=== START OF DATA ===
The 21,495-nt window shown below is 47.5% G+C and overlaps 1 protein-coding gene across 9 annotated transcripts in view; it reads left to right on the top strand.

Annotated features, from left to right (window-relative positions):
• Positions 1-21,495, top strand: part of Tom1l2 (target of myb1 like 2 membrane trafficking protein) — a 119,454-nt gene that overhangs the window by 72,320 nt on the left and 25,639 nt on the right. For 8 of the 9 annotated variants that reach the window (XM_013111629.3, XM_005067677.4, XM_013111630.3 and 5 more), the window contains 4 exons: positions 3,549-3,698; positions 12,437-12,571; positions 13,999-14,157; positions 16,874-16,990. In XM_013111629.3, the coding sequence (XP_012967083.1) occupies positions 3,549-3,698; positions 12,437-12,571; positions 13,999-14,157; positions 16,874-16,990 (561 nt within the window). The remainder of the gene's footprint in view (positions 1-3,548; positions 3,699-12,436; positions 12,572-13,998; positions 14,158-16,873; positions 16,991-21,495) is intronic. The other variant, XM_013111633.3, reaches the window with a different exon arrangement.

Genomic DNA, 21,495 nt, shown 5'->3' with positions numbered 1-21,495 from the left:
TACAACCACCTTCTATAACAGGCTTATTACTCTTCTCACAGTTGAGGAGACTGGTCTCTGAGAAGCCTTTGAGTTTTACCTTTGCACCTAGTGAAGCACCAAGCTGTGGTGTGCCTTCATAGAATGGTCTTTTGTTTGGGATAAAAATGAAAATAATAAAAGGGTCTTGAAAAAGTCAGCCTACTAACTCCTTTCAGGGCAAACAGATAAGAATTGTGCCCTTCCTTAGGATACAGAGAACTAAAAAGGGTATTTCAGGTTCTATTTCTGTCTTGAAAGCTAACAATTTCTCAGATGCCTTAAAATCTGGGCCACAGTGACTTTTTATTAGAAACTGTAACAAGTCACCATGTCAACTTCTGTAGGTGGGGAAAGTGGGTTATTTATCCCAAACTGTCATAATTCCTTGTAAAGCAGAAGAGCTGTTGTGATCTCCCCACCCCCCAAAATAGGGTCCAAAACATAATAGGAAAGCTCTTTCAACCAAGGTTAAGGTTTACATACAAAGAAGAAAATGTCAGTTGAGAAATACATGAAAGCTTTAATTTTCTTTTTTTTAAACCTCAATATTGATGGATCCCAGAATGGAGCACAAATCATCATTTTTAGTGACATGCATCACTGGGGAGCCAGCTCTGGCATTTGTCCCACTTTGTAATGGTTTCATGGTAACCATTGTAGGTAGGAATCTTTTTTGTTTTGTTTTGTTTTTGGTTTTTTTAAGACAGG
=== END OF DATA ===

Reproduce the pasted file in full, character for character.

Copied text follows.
The 21,495-nt window shown below is 47.5% G+C and overlaps 1 protein-coding gene across 9 annotated transcripts in view; it reads left to right on the top strand.

Annotated features, from left to right (window-relative positions):
• Positions 1-21,495, top strand: part of Tom1l2 (target of myb1 like 2 membrane trafficking protein) — a 119,454-nt gene that overhangs the window by 72,320 nt on the left and 25,639 nt on the right. For 8 of the 9 annotated variants that reach the window (XM_013111629.3, XM_005067677.4, XM_013111630.3 and 5 more), the window contains 4 exons: positions 3,549-3,698; positions 12,437-12,571; positions 13,999-14,157; positions 16,874-16,990. In XM_013111629.3, the coding sequence (XP_012967083.1) occupies positions 3,549-3,698; positions 12,437-12,571; positions 13,999-14,157; positions 16,874-16,990 (561 nt within the window). The remainder of the gene's footprint in view (positions 1-3,548; positions 3,699-12,436; positions 12,572-13,998; positions 14,158-16,873; positions 16,991-21,495) is intronic. The other variant, XM_013111633.3, reaches the window with a different exon arrangement.

Genomic DNA, 21,495 nt, shown 5'->3' with positions numbered 1-21,495 from the left:
TACAACCACCTTCTATAACAGGCTTATTACTCTTCTCACAGTTGAGGAGACTGGTCTCTGAGAAGCCTTTGAGTTTTACCTTTGCACCTAGTGAAGCACCAAGCTGTGGTGTGCCTTCATAGAATGGTCTTTTGTTTGGGATAAAAATGAAAATAATAAAAGGGTCTTGAAAAAGTCAGCCTACTAACTCCTTTCAGGGCAAACAGATAAGAATTGTGCCCTTCCTTAGGATACAGAGAACTAAAAAGGGTATTTCAGGTTCTATTTCTGTCTTGAAAGCTAACAATTTCTCAGATGCCTTAAAATCTGGGCCACAGTGACTTTTTATTAGAAACTGTAACAAGTCACCATGTCAACTTCTGTAGGTGGGGAAAGTGGGTTATTTATCCCAAACTGTCATAATTCCTTGTAAAGCAGAAGAGCTGTTGTGATCTCCCCACCCCCCAAAATAGGGTCCAAAACATAATAGGAAAGCTCTTTCAACCAAGGTTAAGGTTTACATACAAAGAAGAAAATGTCAGTTGAGAAATACATGAAAGCTTTAATTTTCTTTTTTTTAAACCTCAATATTGATGGATCCCAGAATGGAGCACAAATCATCATTTTTAGTGACATGCATCACTGGGGAGCCAGCTCTGGCATTTGTCCCACTTTGTAATGGTTTCATGGTAACCATTGTAGGTAGGAATCTTTTTTGTTTTGTTTTGTTTTTGGTTTTTTTAAGACAGG